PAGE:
Apparently I’m not along in thinking this because e-books are outselling physical books on Amazon. This brings up an economic reality being denied by those in the shop local movement; markets evolve. Just as the lightbulb ousted the lantern, automobiles ousted the horse and buggy, and computers ousted the typewriter e-books are ousting physical books. Nobody should be surprised by this as e-books are far more convenient than their physical brethren. I can have an e-book downloaded almost instantly to my e-reader, view my e-books on any number of electronic devices, carry every e-book I own with me at all times, and avoid setting aside space for more books. E-books are an evolution that bypasses many shortcomings of physical books. Of course e-books aren’t the only game in town and it’s unlikely they ever will be. Let’s consider the physical book market that, I believe, will always exist as a niche (some people prefer physical books just as some people prefer typewriters).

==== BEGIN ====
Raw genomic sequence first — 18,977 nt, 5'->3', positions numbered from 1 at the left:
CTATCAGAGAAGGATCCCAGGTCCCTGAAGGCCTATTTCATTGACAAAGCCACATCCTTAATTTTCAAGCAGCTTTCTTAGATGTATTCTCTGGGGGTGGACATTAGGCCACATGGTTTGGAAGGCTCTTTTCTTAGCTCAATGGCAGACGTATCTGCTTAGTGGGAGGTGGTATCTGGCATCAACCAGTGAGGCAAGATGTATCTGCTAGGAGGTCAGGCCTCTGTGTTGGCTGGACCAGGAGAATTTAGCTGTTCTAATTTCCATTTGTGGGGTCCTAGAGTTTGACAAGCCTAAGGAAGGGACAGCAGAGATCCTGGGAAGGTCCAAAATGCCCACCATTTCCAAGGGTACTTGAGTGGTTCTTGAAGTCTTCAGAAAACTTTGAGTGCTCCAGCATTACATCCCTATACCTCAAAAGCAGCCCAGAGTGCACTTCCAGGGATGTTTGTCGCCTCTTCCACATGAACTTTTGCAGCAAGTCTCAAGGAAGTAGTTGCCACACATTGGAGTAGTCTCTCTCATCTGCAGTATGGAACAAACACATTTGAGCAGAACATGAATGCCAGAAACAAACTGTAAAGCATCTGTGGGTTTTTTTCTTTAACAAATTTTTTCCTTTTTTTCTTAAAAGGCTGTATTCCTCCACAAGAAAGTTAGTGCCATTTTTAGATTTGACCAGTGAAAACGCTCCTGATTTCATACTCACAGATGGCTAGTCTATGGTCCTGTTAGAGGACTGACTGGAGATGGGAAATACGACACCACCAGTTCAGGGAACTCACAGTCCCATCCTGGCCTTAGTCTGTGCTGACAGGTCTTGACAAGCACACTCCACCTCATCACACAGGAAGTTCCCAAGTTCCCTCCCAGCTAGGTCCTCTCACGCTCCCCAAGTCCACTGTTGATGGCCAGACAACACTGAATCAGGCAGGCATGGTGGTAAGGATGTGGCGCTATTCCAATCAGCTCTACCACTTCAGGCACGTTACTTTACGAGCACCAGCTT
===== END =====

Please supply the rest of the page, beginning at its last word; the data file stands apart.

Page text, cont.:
Technological progress has caused a great deal of trouble for local stores that have failed to evolve. Local stores are no longer competing solely with other local stores. Today everybody is competing with the entire world thanks to the Internet. The biggest competitor to local bookstores is are online bookstores such as Amazon. For those times I find myself buying physical books (usually because the e-book version is either nonexistent or more expensive than the physical version) I go to Amazon. Amazon offers a far better shopping experience than any local bookstore I’ve ever been to (and I’ve been to a lot of them). Many of the titles I read are relatively unknown outside of certain circles. These are books that most bookstores rarely stock. The reason large book sellers like Barnes and Nobel became so popular, and coincidentally put many independent bookstores out of business, is because they stocked a huge number of books. Stores like Barnes and Nobel were a market evolution that people like myself, who were often looking for oddball literature, greatly enjoyed. Now Amazon is the new market evolution that stocks even more books than Barnes and Nobel and saves me the trouble of driving to a store.